Try to make sense of it all, and you’ll develop a stress-based tic. Relax into its weird cocktail of high school sweetness and real-world horrors, and you could have a good time. If you’re into ludicrous narrative twists and charismatic teen actors, you’ll positively enjoy yourself.
The main plot is about sixteen-year-old high schooler Mickey Bolitar (Jaden Michael), who returns to the US to live with his aunt (Constance Zimmer) in his dad’s old New Jersey hometown. The fictional location of Kasselton is your average Twin Peaks mix of toothsome highschoolers and dark, sordid secrets.
Mickey quickly pals up with two loveable Kasselton weirdos – fast-talking nerd Arthur “Spoon” Spindell (Metal Lords’ Adrian Greensmith, this show’s MVP), and Ally Sheedy in The Breakfast Club-type Ema Winslow (Abby Corrigan). It’s a pretty charming set-up filled with regular teen stuff: sports games, homework assignments, first loves and misfit bonding. More effort than usual is made to humanise Queen Bee and Prom King couple Rachel and Troy, and there’s a fresh breeze of self-aware, modern commentary that blows away some of the cobwebs on tired high school movie conventions.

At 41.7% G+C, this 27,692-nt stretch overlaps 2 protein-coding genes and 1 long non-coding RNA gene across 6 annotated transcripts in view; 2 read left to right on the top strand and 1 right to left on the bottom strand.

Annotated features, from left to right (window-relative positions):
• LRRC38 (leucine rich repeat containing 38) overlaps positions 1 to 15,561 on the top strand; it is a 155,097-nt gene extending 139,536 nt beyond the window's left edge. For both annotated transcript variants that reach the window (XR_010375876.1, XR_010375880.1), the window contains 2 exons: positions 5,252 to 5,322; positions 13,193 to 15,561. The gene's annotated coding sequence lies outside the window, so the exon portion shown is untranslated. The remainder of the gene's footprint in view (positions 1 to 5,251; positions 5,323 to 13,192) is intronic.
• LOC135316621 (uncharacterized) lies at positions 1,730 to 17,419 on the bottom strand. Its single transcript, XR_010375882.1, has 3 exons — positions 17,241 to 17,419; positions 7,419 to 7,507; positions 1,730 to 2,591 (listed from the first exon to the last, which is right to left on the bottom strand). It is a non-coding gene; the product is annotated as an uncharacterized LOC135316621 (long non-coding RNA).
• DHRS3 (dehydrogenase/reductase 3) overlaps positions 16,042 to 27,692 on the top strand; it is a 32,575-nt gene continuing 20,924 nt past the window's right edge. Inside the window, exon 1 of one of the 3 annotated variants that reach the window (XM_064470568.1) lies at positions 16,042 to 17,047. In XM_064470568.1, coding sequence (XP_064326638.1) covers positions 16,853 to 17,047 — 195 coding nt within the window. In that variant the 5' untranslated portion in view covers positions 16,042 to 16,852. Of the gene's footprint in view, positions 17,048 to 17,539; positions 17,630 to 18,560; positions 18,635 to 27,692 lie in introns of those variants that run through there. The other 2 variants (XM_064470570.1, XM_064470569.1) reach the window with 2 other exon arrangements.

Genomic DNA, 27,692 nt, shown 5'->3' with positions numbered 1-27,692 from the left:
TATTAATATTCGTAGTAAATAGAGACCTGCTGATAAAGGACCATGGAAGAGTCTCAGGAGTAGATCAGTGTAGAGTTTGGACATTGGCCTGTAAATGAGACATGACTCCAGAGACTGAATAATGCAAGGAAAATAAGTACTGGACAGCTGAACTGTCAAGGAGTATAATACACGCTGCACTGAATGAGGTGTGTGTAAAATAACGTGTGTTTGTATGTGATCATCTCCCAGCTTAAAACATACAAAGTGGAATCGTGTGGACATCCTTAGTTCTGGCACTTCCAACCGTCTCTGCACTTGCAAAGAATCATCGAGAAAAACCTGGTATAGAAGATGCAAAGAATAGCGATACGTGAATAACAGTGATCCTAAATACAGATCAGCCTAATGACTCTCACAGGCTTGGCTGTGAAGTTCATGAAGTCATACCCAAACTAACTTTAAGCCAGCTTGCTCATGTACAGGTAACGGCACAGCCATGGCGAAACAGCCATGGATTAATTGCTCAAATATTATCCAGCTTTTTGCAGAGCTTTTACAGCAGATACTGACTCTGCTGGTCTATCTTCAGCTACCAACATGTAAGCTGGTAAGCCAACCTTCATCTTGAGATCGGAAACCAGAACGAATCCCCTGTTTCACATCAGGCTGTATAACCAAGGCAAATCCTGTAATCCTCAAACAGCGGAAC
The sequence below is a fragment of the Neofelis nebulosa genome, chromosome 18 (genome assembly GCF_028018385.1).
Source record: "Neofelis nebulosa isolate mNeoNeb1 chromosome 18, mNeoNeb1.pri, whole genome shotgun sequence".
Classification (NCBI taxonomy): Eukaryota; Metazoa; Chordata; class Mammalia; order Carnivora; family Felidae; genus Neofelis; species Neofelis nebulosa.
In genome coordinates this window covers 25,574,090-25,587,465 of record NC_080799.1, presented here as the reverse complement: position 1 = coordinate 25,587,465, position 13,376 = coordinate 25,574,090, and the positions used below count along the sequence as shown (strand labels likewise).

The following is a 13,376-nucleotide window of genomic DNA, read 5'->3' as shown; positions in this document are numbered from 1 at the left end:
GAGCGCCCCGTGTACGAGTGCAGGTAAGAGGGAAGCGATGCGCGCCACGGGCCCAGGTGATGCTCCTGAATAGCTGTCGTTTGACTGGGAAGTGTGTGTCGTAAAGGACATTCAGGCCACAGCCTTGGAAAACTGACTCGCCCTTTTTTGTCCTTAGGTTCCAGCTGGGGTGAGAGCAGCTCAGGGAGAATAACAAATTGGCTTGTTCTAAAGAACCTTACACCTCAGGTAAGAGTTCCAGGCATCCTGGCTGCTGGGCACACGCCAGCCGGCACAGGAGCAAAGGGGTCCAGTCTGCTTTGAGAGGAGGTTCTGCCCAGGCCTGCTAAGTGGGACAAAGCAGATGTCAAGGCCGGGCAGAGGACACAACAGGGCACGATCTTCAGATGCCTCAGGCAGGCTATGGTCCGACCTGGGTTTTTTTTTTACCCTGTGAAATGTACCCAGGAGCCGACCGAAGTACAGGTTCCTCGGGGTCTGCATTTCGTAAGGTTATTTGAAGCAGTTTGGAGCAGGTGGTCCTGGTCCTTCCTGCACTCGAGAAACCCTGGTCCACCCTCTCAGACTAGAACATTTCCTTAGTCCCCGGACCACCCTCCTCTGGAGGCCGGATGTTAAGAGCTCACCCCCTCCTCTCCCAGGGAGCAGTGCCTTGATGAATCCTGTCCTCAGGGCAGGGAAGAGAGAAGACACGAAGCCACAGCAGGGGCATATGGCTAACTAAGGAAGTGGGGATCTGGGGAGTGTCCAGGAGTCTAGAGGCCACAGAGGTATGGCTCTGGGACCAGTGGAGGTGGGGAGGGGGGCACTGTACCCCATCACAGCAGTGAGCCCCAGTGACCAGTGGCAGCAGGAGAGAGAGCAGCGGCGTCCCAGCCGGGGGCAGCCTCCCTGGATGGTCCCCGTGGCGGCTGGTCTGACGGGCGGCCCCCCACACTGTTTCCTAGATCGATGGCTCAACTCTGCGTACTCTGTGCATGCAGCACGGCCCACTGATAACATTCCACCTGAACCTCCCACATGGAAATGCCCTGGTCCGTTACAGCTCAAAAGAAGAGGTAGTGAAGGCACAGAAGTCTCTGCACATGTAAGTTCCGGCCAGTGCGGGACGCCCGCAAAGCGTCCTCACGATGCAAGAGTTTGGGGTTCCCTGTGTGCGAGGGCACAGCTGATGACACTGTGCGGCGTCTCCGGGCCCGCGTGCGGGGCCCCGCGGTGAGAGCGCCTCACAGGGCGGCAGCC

When a fellow student goes missing, the newly formed gang of besties set about finding her, a project that ties into Mickey’s own search through his father’s past. When he stumbles upon a creepy house that’s the stuff of local legend, things turn a little Stranger Things and the quipping teens are dragged into the story of mysterious Kasselton boogiewoman Bat Lady (The Walking Dead’s Tovah Feldshuh). Add in history teacher Mrs Friedman (Grease’s Didi Conn), sinister “Sunglasses Man”, aforementioned violent attacker “Octoface” and there’s a large cast of walking secret-containers for the eight episodes to smash open.
What doesn’t sit right is the combination of everyday teen stuff with some very serious themes indeed. We’re not talking Stranger Things-style fantasy horror, but real-world atrocity tastelessly stirred into this cartoony mishmash. Comedy silliness is side by side with a story based in the darkest period in twentieth century history. A teen rom-com meet-cute takes place while an underage girl flees sex trafficking (while dressed in her underwear because cake, people! You can have it and eat it). There’s a discomfiting clash of tones that once again makes you ask, do the programme makers know? Surely they have to know.
We’ve come this far without mentioning an explanation for this series’ identity crisis: it’s adapted from a story by Harlan Coben. Publishing golden goose Coben is the author of eight billion thrillers, all of which have been or are being adapted for TV (mostly at Netflix, but Prime Video has the rights to the Mickey Bolitar character, the spin-off nephew of Coben’s biggest hit Myron Bolitar). Coben’s escapist stories are lurid, larger-than-life and hugely popular. Shelter has the first two in the bag, but will it manage the third?